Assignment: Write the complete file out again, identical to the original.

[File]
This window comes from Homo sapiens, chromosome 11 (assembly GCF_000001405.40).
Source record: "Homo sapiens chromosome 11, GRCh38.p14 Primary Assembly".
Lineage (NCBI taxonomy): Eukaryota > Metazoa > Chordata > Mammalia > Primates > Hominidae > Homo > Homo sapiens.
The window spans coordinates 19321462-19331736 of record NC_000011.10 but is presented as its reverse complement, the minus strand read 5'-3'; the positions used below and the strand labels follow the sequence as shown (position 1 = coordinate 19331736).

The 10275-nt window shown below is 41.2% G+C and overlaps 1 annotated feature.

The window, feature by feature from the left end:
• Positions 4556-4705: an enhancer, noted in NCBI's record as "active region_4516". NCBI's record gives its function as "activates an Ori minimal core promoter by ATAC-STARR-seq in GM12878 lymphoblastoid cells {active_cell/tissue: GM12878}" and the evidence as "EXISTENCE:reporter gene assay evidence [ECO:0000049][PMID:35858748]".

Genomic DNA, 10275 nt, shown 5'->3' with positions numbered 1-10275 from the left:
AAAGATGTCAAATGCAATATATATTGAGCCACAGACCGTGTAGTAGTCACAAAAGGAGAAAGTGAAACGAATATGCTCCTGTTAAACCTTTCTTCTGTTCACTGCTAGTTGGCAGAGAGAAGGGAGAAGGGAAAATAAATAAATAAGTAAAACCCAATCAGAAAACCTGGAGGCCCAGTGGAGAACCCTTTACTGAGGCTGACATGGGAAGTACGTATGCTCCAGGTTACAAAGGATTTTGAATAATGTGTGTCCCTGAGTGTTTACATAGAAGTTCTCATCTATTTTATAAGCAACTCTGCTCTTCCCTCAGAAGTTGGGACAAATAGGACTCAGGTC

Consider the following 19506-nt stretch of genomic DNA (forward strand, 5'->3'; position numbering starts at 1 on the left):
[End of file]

This window comes from Homo sapiens, chromosome 11 (assembly GCF_000001405.40).
Source record: "Homo sapiens chromosome 11, GRCh38.p14 Primary Assembly".
Lineage (NCBI taxonomy): Eukaryota > Metazoa > Chordata > Mammalia > Primates > Hominidae > Homo > Homo sapiens.
The window spans coordinates 19321462-19331736 of record NC_000011.10 but is presented as its reverse complement, the minus strand read 5'-3'; the positions used below and the strand labels follow the sequence as shown (position 1 = coordinate 19331736).

The 10275-nt window shown below is 41.2% G+C and overlaps 1 annotated feature.

The window, feature by feature from the left end:
• Positions 4556-4705: an enhancer, noted in NCBI's record as "active region_4516". NCBI's record gives its function as "activates an Ori minimal core promoter by ATAC-STARR-seq in GM12878 lymphoblastoid cells {active_cell/tissue: GM12878}" and the evidence as "EXISTENCE:reporter gene assay evidence [ECO:0000049][PMID:35858748]".

Genomic DNA, 10275 nt, shown 5'->3' with positions numbered 1-10275 from the left:
AAAGATGTCAAATGCAATATATATTGAGCCACAGACCGTGTAGTAGTCACAAAAGGAGAAAGTGAAACGAATATGCTCCTGTTAAACCTTTCTTCTGTTCACTGCTAGTTGGCAGAGAGAAGGGAGAAGGGAAAATAAATAAATAAGTAAAACCCAATCAGAAAACCTGGAGGCCCAGTGGAGAACCCTTTACTGAGGCTGACATGGGAAGTACGTATGCTCCAGGTTACAAAGGATTTTGAATAATGTGTGTCCCTGAGTGTTTACATAGAAGTTCTCATCTATTTTATAAGCAACTCTGCTCTTCCCTCAGAAGTTGGGACAAATAGGACTCAGGTC

Consider the following 19506-nt stretch of genomic DNA (forward strand, 5'->3'; position numbering starts at 1 on the left):